Breed Group: Hound
Similar in many respects to the larger Irish Wolfhound, the Scottish Deerhound exemplifies dignity, courage, and charm. They can be a wonderful addition to any family committed to the needs and challenges of owning an extremely large dog. As companions, they are loving, devoted, gentle and affectionate. Although independent, they are eager to please their masters and extremely tolerant. They tend to be docile indoors but require a great amount of space to stretch out for their regular naps. Outdoors, they love to run and chase, so a large, fenced yard is a must. They do need a great deal of daily exercise and make excellent jogging companions. Sometimes classified as one of the 'gentle giants', Scottish Deerhounds are generally good with children and other dogs. But they need proper supervision, especially with children. Not for the child’s sake– but because a Deerhound is so docile they can be injured by children who do not understand how to treat a dog. Some can be reserved with strangers but not aggressive or protective. As a sight hound, they are prone to chase other animals. Because of their easy-going, loving nature, they do not make good guard dogs or watchdogs. They are typically quiet but they do have a unique howl, which they use only sporadically.
The Scottish Deerhound has a rough thick coat covering his large well-proportioned body. At a minimum, a Scottish Deerhound ranges between 28 to 30 inches tall and weighs anywhere from 80 to 100 pounds. This allows them to easily counter-surf on top of an average refrigerator. When running or on the chase, they have great stamina and endurance. Their harsh coat is usually multiple shades of gray (blue-gray is the preferred coloring), but can also be brindle, yellow or red. Some have bits of white on their chest, feet, and tail. Their wiry coat lends itself to fairly easy grooming. Brushing is recommended once or twice a week with a slick brush, followed by a steel comb to remove any dead undercoat and tangles. Stripping of loose and dead hair around the face and ears will keep their appearance clean. Their coat is naturally both dirt resistant and weatherproof. Bathing twice a month should keep their coat from acquiring a doggy odor. They are average shedders. With their course, thick hair, they tolerate temperate and cooler temperatures– even harsh winter conditions. But they do poorly in warmer weather and are always much happier living indoors with their families.
An extremely sensitive and gentle breed, Scottish Deerhounds can become quite shy, even nervous if not properly socialized. Training can be somewhat of a challenge. The key is short, creative training sessions. Extremely intelligent but easily distractible, they tend to bore easily with routine and thus will disengage with their trainer. Like most hounds, they have a certain will of their own and as a result can be slow to obey commands. Because of the difficulty in training them, their need for great amounts of time and space, and their health concerns, this is not a breed best matched with a novice dog owner.
Major health concerns of the Scottish Deerhound include Bone Cancer and Bloat. Feeding 2 to 3 small meals a day rather than one large meal and avoiding exercise before and after eating helps alleviate bloat. Minor health concerns include Cardiomyopathy, Hypothyroidism, OCD, and infections of their anal gland. They typically live less than 10 years.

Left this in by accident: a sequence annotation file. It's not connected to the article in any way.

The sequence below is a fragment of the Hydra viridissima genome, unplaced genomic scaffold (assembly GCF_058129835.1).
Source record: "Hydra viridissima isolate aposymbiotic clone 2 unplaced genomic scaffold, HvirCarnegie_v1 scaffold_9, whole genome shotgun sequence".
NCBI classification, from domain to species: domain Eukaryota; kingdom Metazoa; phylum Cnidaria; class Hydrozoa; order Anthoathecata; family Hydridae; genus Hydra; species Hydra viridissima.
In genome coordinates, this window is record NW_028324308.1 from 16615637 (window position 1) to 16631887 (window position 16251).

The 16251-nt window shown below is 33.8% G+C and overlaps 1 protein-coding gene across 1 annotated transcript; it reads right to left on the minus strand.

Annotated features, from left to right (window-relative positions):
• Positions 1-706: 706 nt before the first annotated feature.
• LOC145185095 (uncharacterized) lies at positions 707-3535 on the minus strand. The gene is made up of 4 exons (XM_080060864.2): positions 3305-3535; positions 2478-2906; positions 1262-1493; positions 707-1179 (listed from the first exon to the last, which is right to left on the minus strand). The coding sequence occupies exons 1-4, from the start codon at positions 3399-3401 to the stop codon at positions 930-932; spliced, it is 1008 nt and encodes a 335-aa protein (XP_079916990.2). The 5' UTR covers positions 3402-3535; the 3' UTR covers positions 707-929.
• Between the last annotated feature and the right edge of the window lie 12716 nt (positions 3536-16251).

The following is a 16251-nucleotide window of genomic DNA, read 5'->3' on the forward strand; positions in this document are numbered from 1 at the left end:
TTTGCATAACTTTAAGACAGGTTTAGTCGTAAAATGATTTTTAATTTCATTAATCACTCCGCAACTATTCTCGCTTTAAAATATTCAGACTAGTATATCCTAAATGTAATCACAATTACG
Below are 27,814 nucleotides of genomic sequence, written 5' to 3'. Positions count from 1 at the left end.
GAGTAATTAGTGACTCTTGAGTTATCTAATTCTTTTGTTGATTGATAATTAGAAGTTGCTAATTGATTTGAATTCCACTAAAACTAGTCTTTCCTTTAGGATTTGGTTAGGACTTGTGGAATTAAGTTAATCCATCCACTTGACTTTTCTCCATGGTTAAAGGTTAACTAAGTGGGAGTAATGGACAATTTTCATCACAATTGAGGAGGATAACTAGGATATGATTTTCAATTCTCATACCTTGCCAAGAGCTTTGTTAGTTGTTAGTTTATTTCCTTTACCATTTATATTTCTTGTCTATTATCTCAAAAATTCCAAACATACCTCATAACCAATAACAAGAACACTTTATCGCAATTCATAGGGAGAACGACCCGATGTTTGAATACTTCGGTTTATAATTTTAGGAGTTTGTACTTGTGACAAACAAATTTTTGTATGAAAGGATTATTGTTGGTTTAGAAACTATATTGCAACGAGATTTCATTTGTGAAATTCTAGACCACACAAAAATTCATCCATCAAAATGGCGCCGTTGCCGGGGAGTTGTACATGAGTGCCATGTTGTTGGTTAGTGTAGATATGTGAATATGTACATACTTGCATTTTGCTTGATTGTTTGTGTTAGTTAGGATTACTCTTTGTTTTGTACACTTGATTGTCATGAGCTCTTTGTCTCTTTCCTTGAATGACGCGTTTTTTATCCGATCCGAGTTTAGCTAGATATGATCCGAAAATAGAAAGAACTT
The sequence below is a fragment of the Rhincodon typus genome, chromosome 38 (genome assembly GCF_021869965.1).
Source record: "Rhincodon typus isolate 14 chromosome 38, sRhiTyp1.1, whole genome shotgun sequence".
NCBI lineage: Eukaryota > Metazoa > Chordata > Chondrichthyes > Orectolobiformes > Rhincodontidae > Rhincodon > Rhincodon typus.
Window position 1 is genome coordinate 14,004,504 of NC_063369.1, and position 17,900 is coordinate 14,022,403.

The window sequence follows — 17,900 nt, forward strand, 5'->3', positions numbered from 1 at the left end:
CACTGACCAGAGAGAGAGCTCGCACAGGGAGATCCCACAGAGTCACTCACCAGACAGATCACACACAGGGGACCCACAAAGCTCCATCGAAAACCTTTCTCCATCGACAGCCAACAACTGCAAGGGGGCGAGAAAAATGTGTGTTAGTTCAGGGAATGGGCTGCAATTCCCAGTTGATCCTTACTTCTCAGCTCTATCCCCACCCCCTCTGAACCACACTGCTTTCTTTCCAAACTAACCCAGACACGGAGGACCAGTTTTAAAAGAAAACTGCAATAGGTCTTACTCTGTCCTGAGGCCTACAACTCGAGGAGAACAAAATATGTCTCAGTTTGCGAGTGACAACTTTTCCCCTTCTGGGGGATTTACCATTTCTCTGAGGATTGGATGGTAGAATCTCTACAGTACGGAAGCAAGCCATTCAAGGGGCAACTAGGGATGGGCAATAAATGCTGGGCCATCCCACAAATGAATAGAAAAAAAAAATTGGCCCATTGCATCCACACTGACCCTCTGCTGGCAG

The Scottish Deerhound is ranked 135th of the dog breeds recognized by AKC, with a mere 140 registered each year. They are widely considered extremely valuable not only because of their rarity but because of their nearly unparalleled hunting abilities, although most serve primarily as companion dogs today.
The Scottish Deerhound’s history is one surrounded by an elitism so exclusive that it almost led to the breed’s extinction. An ancient breed, they did not have their current form until the 16th century. At this time they were used by Scottish chieftains to hunt deer. The breed was so highly prized by Scottish nobility that it became known as the royal dog of Scotland and could not be owned by anyone ranking lower than an Earl. With such tight ownership restrictions followed in the mid-1700s by the collapse of the Scottish clan system, the breed began a long decline in numbers. This decline was fueled by the introduction of the breech-loading rifle, which hunters began using in the 1800s to shoot deer instead of hunting with Scottish Deerhounds. World War I further contributed to the breed’s near disappearance. Still owned primarily by wealthy European estate owners, their Deerhounds were destroyed as their estates fell to the enemy. Alarmed by the threat of extinction, devoted breed lovers began to restore their numbers. The quality of breed has always been a much greater factor than the quantity. They were first exhibited in dog shows in England in the 1860s. The first Deerhound registered with the AKC was in 1886. Today, Scottish Deerhounds are primarily companion dogs but still retain their great hunting prowess.
In the Middle Ages, they were so prized by royalty that anyone condemned to death could receive a reprieve if they paid a Scottish Deerhound. Always considered an aristocratic breed, the Deerhound was fancied by Queen Victoria and Sir Walter Scott. The National (US) Breed Club is the Scottish Deerhound Club of America.